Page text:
• If your manuscript is to be self-published, it is up to you to decide how polished you want it to be. For it to have the best chance of success it should be edited just like a traditional manuscript, and to the same standards of excellence – the difference is that it’s up to you to ensure that the edits are done, and outsource them to the appropriate professionals when necessary.
Different kinds of edits your manuscript might need
There are several different kinds of edit you may want to consider for your work.
• A DEVELOPMENTAL EDIT is the first edit you will want to consider. It will help you get your ideas together and structure the piece of work. This kind of edit is about refining your ideas, developing your narrative and theme and fixing issues such as under-developed characters, plot holes and inconsistencies. This is the first edit your work will need and it is common to have it done by an expert such as a literary consultant who can assess your manuscript to provide you with an overview of what works and what needs working on before you progress your manuscript to the next stage.
• A STRUCTURAL EDIT will look at your story structure. It will make sure your plot structure works, that all your narrative progressions are well-timed, that your sequence of events is effective, perhaps that your chapters and sections are paced well for your particular narrative, and whether everything in the manuscript needs to be there or if the manuscript would be more effective if certain sections were stripped out.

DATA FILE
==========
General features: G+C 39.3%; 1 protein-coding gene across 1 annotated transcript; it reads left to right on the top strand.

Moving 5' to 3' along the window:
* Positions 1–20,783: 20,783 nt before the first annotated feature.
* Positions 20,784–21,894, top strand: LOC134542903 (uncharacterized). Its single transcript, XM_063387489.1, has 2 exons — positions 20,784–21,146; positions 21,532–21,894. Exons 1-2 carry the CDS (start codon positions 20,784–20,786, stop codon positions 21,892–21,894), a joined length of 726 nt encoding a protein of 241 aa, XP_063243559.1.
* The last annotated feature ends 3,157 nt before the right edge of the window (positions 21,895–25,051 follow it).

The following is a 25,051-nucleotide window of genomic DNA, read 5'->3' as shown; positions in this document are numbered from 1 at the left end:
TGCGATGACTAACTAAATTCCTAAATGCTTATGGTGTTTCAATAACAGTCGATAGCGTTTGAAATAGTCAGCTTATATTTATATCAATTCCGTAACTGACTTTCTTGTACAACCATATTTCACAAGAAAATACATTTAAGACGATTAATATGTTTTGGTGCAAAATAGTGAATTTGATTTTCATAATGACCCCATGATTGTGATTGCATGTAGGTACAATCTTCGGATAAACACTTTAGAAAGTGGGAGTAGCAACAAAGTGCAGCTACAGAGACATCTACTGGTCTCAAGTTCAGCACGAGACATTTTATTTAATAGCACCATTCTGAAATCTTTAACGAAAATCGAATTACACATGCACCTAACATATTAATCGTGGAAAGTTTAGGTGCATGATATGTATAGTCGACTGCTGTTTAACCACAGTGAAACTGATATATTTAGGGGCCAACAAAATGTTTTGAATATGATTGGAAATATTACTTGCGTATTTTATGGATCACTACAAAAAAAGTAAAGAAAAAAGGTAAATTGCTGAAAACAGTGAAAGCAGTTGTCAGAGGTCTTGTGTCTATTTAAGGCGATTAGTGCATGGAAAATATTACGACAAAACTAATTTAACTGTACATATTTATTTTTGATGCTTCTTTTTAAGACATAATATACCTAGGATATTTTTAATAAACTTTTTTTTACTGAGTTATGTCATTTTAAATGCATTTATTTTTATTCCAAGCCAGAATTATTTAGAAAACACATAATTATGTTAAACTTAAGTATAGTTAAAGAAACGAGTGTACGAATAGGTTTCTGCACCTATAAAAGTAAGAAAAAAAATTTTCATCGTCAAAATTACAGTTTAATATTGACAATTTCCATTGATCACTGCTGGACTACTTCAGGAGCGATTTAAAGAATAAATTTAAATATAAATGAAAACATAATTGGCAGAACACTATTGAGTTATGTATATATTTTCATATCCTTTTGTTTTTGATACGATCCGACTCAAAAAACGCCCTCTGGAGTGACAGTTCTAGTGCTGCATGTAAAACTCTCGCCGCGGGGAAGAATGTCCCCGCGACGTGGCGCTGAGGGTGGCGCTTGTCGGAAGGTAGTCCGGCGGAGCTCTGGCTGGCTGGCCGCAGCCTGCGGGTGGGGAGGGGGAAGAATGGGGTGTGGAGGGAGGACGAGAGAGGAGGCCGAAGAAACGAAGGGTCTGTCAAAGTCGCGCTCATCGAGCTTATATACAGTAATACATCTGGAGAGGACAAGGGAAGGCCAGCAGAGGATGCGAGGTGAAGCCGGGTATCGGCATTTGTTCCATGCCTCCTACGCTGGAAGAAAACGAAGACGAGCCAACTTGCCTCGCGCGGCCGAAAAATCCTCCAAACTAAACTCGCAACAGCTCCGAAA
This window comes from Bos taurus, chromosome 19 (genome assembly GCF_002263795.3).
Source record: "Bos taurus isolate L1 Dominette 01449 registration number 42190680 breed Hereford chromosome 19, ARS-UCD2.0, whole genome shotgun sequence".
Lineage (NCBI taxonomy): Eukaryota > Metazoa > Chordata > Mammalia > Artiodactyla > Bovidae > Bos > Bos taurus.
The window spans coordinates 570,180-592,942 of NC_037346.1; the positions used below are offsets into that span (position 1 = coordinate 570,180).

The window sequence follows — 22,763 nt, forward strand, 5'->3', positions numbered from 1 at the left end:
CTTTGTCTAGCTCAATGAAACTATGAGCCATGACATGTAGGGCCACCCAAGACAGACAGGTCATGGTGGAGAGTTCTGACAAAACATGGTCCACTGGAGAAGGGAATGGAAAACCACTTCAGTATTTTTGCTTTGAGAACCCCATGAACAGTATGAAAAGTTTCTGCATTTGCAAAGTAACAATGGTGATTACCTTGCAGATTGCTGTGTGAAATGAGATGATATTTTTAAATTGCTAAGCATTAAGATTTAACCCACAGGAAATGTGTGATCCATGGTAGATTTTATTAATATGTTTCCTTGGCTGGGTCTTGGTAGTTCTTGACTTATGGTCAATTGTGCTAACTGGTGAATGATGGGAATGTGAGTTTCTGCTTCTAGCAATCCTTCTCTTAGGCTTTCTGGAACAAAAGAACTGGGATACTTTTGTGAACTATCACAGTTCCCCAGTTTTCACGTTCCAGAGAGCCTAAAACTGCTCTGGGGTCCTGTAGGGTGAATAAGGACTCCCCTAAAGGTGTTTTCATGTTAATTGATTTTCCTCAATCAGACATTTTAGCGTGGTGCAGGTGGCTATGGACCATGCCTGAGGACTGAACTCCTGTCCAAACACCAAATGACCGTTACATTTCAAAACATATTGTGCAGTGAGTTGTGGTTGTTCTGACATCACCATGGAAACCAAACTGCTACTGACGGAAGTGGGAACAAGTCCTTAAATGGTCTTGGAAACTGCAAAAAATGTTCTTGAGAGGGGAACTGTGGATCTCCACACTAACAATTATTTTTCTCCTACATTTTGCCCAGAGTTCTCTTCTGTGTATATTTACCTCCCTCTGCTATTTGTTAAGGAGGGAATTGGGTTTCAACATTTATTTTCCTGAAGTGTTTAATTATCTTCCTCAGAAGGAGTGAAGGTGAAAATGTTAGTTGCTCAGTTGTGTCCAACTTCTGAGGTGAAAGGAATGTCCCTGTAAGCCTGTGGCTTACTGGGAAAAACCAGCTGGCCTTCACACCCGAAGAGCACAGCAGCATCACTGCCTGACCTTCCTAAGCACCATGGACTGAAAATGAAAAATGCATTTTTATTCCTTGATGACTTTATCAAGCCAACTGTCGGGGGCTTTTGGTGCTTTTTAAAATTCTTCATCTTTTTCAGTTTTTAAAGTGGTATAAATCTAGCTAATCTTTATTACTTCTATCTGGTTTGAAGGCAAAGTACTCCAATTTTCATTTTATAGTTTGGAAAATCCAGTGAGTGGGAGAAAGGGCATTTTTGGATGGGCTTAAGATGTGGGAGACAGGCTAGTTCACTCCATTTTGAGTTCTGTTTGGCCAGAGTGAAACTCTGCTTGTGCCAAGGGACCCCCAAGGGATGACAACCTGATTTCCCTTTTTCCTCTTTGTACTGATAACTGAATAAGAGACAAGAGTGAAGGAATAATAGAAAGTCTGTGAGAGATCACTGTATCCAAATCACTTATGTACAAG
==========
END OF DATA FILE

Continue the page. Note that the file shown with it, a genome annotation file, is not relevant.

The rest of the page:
• A COPY EDIT is aimed at making your manuscript error-free. It means going through the manuscript to ensure your grammar is correct and any mistakes are weeded out. A copy edit will ensure that the grammatical tenses are correct and there are no discrepancies in point of view, character inconsistencies, word repetitions etc. It will strip out wrong use of elements like dialogue tags as well as misspellings, typos etc.
• A LINE EDIT is similar to copy-editing but it focusses on the prose and the writing style. It will look at word usage to ensure that the manuscript flows well, sentence by sentence.
• PROOFREADING is the last stage of the editing process. It involves checking for inconsistencies in spelling, style, layout, etc. It will remove clunky page- and word-breaks, make sure page numbers are correct, and weed out any tiny errors that may have been overlooked on previous edits.
Other edits you may want to consider: